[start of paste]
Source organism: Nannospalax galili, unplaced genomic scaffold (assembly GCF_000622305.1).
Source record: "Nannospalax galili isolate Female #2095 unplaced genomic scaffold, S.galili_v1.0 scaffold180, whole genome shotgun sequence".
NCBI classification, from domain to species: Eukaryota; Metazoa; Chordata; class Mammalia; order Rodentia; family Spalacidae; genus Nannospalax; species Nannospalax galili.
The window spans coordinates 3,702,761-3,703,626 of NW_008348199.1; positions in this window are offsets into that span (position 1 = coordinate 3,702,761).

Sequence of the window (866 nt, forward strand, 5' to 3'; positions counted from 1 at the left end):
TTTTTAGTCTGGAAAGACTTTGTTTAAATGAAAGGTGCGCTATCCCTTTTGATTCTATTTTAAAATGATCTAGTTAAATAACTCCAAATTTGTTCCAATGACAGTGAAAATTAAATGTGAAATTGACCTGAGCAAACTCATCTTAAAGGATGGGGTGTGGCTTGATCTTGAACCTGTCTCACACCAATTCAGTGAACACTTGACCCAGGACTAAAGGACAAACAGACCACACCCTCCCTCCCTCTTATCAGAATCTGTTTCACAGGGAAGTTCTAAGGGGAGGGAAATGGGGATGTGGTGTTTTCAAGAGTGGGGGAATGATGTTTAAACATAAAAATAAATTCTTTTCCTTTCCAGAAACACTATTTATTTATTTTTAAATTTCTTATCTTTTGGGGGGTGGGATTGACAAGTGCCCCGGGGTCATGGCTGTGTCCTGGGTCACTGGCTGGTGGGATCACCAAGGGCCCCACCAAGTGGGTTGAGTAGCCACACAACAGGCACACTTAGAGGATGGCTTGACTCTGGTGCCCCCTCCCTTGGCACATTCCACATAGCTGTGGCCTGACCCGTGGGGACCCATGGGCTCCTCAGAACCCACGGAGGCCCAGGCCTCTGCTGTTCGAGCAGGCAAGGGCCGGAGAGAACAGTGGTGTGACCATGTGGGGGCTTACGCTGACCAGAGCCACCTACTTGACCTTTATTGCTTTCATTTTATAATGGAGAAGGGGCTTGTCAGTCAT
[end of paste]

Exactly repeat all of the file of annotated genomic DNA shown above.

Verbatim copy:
Source organism: Nannospalax galili, unplaced genomic scaffold (assembly GCF_000622305.1).
Source record: "Nannospalax galili isolate Female #2095 unplaced genomic scaffold, S.galili_v1.0 scaffold180, whole genome shotgun sequence".
NCBI classification, from domain to species: Eukaryota; Metazoa; Chordata; class Mammalia; order Rodentia; family Spalacidae; genus Nannospalax; species Nannospalax galili.
The window spans coordinates 3,702,761-3,703,626 of NW_008348199.1; positions in this window are offsets into that span (position 1 = coordinate 3,702,761).

Sequence of the window (866 nt, forward strand, 5' to 3'; positions counted from 1 at the left end):
TTTTTAGTCTGGAAAGACTTTGTTTAAATGAAAGGTGCGCTATCCCTTTTGATTCTATTTTAAAATGATCTAGTTAAATAACTCCAAATTTGTTCCAATGACAGTGAAAATTAAATGTGAAATTGACCTGAGCAAACTCATCTTAAAGGATGGGGTGTGGCTTGATCTTGAACCTGTCTCACACCAATTCAGTGAACACTTGACCCAGGACTAAAGGACAAACAGACCACACCCTCCCTCCCTCTTATCAGAATCTGTTTCACAGGGAAGTTCTAAGGGGAGGGAAATGGGGATGTGGTGTTTTCAAGAGTGGGGGAATGATGTTTAAACATAAAAATAAATTCTTTTCCTTTCCAGAAACACTATTTATTTATTTTTAAATTTCTTATCTTTTGGGGGGTGGGATTGACAAGTGCCCCGGGGTCATGGCTGTGTCCTGGGTCACTGGCTGGTGGGATCACCAAGGGCCCCACCAAGTGGGTTGAGTAGCCACACAACAGGCACACTTAGAGGATGGCTTGACTCTGGTGCCCCCTCCCTTGGCACATTCCACATAGCTGTGGCCTGACCCGTGGGGACCCATGGGCTCCTCAGAACCCACGGAGGCCCAGGCCTCTGCTGTTCGAGCAGGCAAGGGCCGGAGAGAACAGTGGTGTGACCATGTGGGGGCTTACGCTGACCAGAGCCACCTACTTGACCTTTATTGCTTTCATTTTATAATGGAGAAGGGGCTTGTCAGTCAT